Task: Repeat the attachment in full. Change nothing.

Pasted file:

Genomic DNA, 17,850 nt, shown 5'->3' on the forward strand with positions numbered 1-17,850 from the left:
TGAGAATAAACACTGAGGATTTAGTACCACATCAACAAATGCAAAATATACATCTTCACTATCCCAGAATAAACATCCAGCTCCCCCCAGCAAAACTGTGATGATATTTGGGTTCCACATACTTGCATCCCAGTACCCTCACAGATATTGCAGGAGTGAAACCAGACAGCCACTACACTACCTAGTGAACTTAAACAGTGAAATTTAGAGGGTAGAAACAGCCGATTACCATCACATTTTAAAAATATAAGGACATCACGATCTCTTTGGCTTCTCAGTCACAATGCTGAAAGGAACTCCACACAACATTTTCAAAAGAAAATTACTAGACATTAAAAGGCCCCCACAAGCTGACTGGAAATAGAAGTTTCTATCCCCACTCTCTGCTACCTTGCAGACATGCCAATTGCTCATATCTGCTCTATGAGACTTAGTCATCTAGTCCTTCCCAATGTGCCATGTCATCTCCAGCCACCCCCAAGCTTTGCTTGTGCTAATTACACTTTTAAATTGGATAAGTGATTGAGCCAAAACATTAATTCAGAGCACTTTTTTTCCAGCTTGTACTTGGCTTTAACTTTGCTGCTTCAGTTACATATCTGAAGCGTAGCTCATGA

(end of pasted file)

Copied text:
Genomic DNA, 17,850 nt, shown 5'->3' on the forward strand with positions numbered 1-17,850 from the left:
TGAGAATAAACACTGAGGATTTAGTACCACATCAACAAATGCAAAATATACATCTTCACTATCCCAGAATAAACATCCAGCTCCCCCCAGCAAAACTGTGATGATATTTGGGTTCCACATACTTGCATCCCAGTACCCTCACAGATATTGCAGGAGTGAAACCAGACAGCCACTACACTACCTAGTGAACTTAAACAGTGAAATTTAGAGGGTAGAAACAGCCGATTACCATCACATTTTAAAAATATAAGGACATCACGATCTCTTTGGCTTCTCAGTCACAATGCTGAAAGGAACTCCACACAACATTTTCAAAAGAAAATTACTAGACATTAAAAGGCCCCCACAAGCTGACTGGAAATAGAAGTTTCTATCCCCACTCTCTGCTACCTTGCAGACATGCCAATTGCTCATATCTGCTCTATGAGACTTAGTCATCTAGTCCTTCCCAATGTGCCATGTCATCTCCAGCCACCCCCAAGCTTTGCTTGTGCTAATTACACTTTTAAATTGGATAAGTGATTGAGCCAAAACATTAATTCAGAGCACTTTTTTTCCAGCTTGTACTTGGCTTTAACTTTGCTGCTTCAGTTACATATCTGAAGCGTAGCTCATGA